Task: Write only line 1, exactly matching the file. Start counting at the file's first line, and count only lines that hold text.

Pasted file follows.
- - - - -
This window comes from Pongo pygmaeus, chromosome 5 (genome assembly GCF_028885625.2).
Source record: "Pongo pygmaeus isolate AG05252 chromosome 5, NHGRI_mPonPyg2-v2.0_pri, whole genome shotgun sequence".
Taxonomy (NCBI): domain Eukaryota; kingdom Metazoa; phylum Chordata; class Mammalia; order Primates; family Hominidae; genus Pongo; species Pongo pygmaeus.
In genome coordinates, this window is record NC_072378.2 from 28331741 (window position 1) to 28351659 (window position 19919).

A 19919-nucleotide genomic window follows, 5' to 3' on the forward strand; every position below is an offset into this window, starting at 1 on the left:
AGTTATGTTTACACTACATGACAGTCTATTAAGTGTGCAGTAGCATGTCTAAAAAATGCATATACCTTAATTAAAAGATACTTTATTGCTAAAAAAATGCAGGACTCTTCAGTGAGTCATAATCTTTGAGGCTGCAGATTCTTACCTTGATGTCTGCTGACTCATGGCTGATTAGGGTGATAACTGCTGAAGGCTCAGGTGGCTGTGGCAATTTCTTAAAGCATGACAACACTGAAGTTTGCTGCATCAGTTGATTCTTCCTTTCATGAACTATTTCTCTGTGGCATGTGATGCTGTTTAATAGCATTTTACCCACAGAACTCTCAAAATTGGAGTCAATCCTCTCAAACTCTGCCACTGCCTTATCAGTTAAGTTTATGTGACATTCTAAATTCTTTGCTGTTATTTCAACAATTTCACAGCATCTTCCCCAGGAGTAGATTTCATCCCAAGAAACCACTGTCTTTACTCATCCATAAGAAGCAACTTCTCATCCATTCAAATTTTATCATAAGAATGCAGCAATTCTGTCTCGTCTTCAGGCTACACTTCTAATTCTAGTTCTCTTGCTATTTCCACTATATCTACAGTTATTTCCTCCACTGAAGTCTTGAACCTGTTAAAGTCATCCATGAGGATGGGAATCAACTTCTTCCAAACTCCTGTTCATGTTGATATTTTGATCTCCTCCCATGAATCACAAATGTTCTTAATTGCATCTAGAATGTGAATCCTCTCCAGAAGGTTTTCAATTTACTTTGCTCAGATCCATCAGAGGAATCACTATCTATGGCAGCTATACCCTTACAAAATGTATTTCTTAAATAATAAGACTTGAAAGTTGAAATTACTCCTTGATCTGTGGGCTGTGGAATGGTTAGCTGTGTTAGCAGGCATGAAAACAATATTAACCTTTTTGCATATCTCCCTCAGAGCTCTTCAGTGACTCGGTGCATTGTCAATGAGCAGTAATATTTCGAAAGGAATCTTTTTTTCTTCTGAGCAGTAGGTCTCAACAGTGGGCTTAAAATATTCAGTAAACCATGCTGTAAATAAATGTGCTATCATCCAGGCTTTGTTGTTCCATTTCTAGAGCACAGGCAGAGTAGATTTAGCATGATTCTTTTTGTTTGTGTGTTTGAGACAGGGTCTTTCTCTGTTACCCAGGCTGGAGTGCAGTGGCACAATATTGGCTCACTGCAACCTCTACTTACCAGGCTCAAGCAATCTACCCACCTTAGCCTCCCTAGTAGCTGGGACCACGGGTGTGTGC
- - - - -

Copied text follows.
This window comes from Pongo pygmaeus, chromosome 5 (genome assembly GCF_028885625.2).